, ,
93 min.
Release Date

Sylvester Stallone returns, twenty years after the last Rambo flick, to bring a little humanity to his typically inhuman action movie character. Rambo was written and directed by Stallone himself, revisiting yet another character from yesteryear, and in turn repopularizing it. In 2006, Stallone made what I believe to be his best “Rocky” movie, calling it, purely, Rocky Balboa. He pulls the same trick here, simplifying the title, and returning to an iconic 1980s character for a contemporary audience. As with his revisitation to Rocky, Stallone portrays his new John Rambo with an older man’s empathy. But that doesn’t mean his body-count will be any less…

Rambo III was called the most violent movie ever made by the Guinness Book of World Records, as the Vietnam veteran claimed over one hundred dead by explosive-tip arrow or otherwise in that movie. Rambo’s latest excursion at the very least approaches that record; what it doesn’t accomplish in sheer volume, it claims in blood and gore. Indeed, Rambo is one of the bloodiest movies in recent memory, approaching horror movie extremes with its buckets of blood and uncountable bullets. And while one could chalk up the violence to Stallone’s intended depiction of genocidal atrocities, too much of it feels like glorification—blood for blood’s sake, rather than political commentary.

This time around, John Rambo is back in Thailand, hiding from the world and from himself. A group of medical relief missionaries ask Rambo to take them by boat into Burma, to help those suffering from the sixteen-year civil war there. He’s convinced by the group’s resident Samaritan Sarah (Julie Benz) and her uptight partner Michael (Paul Schulze); some time after dropping them off, he discovers they never reported back. Burmese kill-mongers kidnapped the missionaries, and so Rambo is asked to take a small group of hired guns into Burma and rescue them.

Rambo and the rescue-mercenaries kill everyone in sight; so many are killed, in fact, that we become lost in all the killing. Sarah and Michael talk endlessly about how violence is not the way, that there is a peaceful solution no matter the political strife. Stallone is careful to feature many children and women being shot up or stabbed or blown apart, just so we see the terror currently common in the Burmese Civil War, thus justifying Rambo’s response. But we learn nothing of the motivation of our antagonists and why they remain violent, therefore almost nothing is done to help us understand what is at stake, aside from the preservation of (some, if only a little) human life.

We can’t help but cringe and look away during early scenes, wherein violence is depicted as tragic and awful. But later, when Rambo-enforced justice is bestowed on the missionaries’ captors, violence is cheer-worthy and grotesque. Computer-generated blood and guts are prominently displayed via exploding heads, chopped-off limbs, and complete dismemberments. Deaths are accomplished by way of machine gun, arrow, at least one mushroom-cloud explosion, and yes, even a rock. But what does any of this have to do with Burma? Why did Stallone choose this location if his audience learns nothing significant about it, other than Burmese soil soaks up blood just like the soil anywhere else in the world?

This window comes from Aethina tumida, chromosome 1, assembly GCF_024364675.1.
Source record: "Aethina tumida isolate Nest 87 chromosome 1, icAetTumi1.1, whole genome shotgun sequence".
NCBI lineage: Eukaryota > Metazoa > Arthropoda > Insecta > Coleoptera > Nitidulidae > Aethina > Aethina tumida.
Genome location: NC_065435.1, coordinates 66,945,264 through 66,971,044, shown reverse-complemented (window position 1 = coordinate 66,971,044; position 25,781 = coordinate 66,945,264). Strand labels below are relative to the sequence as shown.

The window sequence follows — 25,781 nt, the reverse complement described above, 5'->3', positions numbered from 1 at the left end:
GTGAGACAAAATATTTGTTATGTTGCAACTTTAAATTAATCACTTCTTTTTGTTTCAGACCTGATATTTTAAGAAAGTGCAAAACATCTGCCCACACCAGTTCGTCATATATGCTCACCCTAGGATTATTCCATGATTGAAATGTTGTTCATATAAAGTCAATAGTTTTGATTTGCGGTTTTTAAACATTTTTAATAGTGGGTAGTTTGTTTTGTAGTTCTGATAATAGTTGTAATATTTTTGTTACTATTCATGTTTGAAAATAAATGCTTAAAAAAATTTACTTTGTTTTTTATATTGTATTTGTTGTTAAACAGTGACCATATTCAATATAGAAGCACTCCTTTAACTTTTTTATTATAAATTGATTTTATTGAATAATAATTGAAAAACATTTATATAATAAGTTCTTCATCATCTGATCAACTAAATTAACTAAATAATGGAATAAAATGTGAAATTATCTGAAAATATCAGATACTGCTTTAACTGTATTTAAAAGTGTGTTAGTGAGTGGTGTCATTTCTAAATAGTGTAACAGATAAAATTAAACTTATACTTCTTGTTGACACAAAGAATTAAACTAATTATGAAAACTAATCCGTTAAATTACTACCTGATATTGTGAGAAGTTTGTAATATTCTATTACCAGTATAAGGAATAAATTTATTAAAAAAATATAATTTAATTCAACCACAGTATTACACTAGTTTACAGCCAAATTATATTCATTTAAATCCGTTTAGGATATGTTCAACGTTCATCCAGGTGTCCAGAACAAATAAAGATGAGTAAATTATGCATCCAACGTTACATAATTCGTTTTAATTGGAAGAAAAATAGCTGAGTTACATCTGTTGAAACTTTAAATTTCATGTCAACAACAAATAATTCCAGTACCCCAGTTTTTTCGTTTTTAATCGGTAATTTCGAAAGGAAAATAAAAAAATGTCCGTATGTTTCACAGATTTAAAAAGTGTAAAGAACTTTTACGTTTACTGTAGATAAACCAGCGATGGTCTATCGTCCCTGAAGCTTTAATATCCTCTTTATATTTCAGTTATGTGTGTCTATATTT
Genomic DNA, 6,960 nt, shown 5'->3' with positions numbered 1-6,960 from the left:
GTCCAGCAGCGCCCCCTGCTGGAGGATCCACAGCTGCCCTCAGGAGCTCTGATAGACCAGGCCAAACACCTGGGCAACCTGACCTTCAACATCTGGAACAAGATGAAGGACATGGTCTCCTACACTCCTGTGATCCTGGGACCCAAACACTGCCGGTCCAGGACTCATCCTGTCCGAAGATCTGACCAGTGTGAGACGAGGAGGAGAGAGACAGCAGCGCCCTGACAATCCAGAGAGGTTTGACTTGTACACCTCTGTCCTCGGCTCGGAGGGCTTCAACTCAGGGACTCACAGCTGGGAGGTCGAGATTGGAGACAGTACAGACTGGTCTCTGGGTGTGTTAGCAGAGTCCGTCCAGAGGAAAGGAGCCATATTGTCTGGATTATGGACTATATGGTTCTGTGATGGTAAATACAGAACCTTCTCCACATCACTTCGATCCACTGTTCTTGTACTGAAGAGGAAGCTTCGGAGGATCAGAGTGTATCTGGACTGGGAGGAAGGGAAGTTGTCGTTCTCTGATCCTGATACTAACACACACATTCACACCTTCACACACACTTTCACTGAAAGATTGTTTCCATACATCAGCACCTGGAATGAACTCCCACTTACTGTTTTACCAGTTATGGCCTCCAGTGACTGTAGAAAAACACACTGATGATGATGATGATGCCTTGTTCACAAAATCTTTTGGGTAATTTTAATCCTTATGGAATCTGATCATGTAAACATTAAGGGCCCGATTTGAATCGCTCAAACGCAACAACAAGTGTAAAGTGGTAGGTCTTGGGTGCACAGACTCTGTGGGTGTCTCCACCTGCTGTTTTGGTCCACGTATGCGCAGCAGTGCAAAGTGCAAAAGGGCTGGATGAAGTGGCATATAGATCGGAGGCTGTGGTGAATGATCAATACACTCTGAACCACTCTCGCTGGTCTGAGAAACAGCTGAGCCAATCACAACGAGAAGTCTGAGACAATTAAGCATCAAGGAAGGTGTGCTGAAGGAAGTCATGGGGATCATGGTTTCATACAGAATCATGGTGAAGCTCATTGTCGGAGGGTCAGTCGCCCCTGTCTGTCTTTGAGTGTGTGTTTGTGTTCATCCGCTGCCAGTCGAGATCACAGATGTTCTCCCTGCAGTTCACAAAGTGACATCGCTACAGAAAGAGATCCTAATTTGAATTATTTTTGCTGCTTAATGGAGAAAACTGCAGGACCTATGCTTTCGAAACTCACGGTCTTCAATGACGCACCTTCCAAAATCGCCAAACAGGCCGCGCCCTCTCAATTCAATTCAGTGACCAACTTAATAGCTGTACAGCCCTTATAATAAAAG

Rambo movies always have a political message, which is usually lost amid flying body parts and explosions, but at least they try. First Blood sought to humanize and empathize with Vietnam vets struggling with shell shock; Rambo: First Blood Part II claimed an unwillingness to act was not the American Way; and Rambo III helped actionize the Mujahideen’s struggle against ruthless Soviet invaders. Perhaps this latest entry seeks to create awareness of Burma’s Civil War, and what better way to do that than mowing-down hundreds with an ungodly large machine gun? Stallone can’t seem to decide if he wanted this movie to be about Burma, Rambo finally coming “full circle”, or about blood. (My guess is he voted for the latter.)

Despite being shot well, acted with reasonable talent, and thankfully lacking in this series’ traditionally cheesy dialogue, Rambo is devoid of any redemptive character developments that were so appealing about Rocky Balboa. I’m not sure what the movie tries to say (if anything), other than Sylvester Stallone is still capable of blasting away bad guys and outrunning massive explosions, even at 60-years-old. He looks more hulking now in his old age, with a stronger body and wiser disposition, recalling a Hellenistic Greek sculpture of an aged, thick God, worn-down but filled-out. Stallone moves with believable intensity, entertaining us mildly in his confused juxtaposition of anti-war sentiment and glorification of violence. If this is a pleasure, it remains the guiltiest kind.

Recent Articles

  1. Memory Lane: River of Grass
  2. Memory Lane: Wendy and Lucy
  3. The Definitives: Harold and Maude
  4. Sundance 2020
  5. Reader's Choice: The Jerk
  6. The Definitives: Meek's Cutoff
  7. Memory Lane: Old Joy
  8. Reader's Choice: Explorers
  9. Top 10 Films of 2019
  10. Best Films of the Decade - Top 10 Films of the 2010s
  11. Reader's Choice: The Brand New Testament
  12. Re(focused)views: Ishtar
  13. The Definitives: Lost in America